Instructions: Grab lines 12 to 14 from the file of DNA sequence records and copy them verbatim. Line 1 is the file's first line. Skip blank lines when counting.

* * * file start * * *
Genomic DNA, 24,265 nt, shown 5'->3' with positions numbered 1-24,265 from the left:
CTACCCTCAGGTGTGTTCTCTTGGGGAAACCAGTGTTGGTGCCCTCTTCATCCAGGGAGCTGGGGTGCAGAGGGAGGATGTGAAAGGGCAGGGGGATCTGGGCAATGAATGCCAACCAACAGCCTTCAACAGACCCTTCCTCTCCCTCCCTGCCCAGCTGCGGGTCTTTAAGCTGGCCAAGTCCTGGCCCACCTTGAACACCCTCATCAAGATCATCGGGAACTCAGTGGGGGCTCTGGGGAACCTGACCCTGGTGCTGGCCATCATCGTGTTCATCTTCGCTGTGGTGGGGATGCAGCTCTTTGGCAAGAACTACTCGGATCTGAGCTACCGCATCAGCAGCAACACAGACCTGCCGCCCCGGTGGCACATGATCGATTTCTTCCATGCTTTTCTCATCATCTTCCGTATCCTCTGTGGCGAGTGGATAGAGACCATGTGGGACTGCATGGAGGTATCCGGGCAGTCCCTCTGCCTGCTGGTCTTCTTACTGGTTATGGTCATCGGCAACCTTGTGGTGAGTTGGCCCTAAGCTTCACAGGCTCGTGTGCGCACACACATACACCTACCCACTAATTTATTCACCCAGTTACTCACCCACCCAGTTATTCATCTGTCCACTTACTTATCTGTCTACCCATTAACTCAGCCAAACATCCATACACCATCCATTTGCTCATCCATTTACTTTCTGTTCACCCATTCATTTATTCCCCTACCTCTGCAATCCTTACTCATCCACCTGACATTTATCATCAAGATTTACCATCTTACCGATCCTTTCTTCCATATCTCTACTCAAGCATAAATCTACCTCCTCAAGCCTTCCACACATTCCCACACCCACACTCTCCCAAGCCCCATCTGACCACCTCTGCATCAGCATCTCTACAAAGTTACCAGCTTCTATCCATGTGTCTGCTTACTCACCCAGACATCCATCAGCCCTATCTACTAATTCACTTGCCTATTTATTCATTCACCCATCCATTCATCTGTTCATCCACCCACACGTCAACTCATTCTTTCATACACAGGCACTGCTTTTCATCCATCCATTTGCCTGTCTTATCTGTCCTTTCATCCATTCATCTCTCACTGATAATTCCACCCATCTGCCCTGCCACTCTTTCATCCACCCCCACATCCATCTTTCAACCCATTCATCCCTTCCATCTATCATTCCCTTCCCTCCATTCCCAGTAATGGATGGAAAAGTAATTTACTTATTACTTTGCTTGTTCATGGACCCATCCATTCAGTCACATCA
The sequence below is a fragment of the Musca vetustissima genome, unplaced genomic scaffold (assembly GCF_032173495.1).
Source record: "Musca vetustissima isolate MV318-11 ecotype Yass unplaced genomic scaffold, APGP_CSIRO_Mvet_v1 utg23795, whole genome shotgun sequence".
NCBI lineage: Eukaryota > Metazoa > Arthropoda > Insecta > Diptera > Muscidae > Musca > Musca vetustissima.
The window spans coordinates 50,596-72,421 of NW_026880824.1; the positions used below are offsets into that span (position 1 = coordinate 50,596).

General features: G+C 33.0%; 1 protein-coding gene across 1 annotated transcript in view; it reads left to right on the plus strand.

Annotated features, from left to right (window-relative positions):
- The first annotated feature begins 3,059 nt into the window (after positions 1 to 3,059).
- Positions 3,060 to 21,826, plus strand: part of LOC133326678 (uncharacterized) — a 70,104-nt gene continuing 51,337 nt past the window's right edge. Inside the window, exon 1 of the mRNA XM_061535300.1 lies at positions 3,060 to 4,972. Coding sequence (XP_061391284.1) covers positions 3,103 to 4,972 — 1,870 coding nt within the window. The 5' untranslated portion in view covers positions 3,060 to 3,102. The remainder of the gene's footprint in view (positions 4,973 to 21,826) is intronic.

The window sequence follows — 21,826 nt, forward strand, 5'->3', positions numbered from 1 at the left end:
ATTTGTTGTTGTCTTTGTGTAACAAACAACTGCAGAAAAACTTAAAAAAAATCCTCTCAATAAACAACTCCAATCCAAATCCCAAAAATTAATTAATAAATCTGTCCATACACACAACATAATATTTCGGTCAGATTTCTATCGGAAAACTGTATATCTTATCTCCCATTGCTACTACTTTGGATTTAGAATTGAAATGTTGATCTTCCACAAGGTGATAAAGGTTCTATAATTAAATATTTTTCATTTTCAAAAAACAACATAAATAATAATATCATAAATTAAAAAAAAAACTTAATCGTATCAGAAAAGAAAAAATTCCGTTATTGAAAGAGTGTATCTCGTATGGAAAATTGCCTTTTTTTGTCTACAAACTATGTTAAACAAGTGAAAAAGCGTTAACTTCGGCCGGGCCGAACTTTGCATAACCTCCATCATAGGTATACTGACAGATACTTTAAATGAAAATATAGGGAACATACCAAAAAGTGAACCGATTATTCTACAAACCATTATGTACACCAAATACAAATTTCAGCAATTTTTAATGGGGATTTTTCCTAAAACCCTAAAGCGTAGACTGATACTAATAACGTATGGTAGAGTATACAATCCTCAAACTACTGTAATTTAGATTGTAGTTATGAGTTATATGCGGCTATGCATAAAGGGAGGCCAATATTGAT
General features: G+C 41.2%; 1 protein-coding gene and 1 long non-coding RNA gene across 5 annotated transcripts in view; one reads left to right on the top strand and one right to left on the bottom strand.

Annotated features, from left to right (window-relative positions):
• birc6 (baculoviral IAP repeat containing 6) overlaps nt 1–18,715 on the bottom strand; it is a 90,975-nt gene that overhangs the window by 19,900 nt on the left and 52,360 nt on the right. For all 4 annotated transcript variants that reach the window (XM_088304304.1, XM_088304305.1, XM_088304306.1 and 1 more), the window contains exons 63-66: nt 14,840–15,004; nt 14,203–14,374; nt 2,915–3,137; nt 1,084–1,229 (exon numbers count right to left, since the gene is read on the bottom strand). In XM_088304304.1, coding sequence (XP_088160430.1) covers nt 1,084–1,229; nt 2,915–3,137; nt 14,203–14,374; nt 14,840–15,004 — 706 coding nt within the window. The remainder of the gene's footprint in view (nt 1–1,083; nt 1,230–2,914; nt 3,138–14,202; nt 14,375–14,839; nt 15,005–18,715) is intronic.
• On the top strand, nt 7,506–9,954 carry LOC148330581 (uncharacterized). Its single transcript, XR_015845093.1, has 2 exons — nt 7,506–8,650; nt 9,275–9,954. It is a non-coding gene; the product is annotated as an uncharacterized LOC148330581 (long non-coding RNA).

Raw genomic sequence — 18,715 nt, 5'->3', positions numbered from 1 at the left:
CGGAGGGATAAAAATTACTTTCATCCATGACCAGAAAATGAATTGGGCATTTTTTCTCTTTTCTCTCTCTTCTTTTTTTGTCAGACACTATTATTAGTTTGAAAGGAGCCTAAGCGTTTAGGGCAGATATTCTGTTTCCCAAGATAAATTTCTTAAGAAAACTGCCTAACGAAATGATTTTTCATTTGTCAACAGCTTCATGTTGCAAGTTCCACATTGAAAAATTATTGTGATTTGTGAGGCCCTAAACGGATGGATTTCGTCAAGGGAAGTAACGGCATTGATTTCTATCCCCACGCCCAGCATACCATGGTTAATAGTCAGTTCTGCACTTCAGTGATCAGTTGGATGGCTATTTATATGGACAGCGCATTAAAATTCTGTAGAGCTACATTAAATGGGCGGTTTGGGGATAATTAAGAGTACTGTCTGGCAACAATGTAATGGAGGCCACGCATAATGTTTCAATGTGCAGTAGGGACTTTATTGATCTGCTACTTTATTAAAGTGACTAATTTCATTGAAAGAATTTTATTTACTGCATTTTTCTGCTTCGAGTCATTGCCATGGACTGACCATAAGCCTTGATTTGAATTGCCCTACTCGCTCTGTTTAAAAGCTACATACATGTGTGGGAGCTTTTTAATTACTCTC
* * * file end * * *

ATTTGTTGTTGTCTTTGTGTAACAAACAACTGCAGAAAAACTTAAAAAAAATCCTCTCAATAAACAACTCCAATCCAAATCCCAAAAATTAATTAATAAATCTGTCCATACACACAACATAATATTTCGGTCAGATTTCTATCGGAAAACTGTATATCTTATCTCCCATTGCTACTACTTTGGATTTAGAATTGAAATGTTGATCTTCCACAAGGTGATAAAGGTTCTATAATTAAATATTTTTCATTTTCAAAAAACAACATAAATAATAATATCATAAATTAAAAAAAAAACTTAATCGTATCAGAAAAGAAAAAATTCCGTTATTGAAAGAGTGTATCTCGTATGGAAAATTGCCTTTTTTTGTCTACAAACTATGTTAAACAAGTGAAAAAGCGTTAACTTCGGCCGGGCCGAACTTTGCATAACCTCCATCATAGGTATACTGACAGATACTTTAAATGAAAATATAGGGAACATACCAAAAAGTGAACCGATTATTCTACAAACCATTATGTACACCAAATACAAATTTCAGCAATTTTTAATGGGGATTTTTCCTAAAACCCTAAAGCGTAGACTGATACTAATAACGTATGGTAGAGTATACAATCCTCAAACTACTGTAATTTAGATTGTAGTTATGAGTTATATGCGGCTATGCATAAAGGGAGGCCAATATTGAT
General features: G+C 41.2%; 1 protein-coding gene and 1 long non-coding RNA gene across 5 annotated transcripts in view; one reads left to right on the top strand and one right to left on the bottom strand.

Annotated features, from left to right (window-relative positions):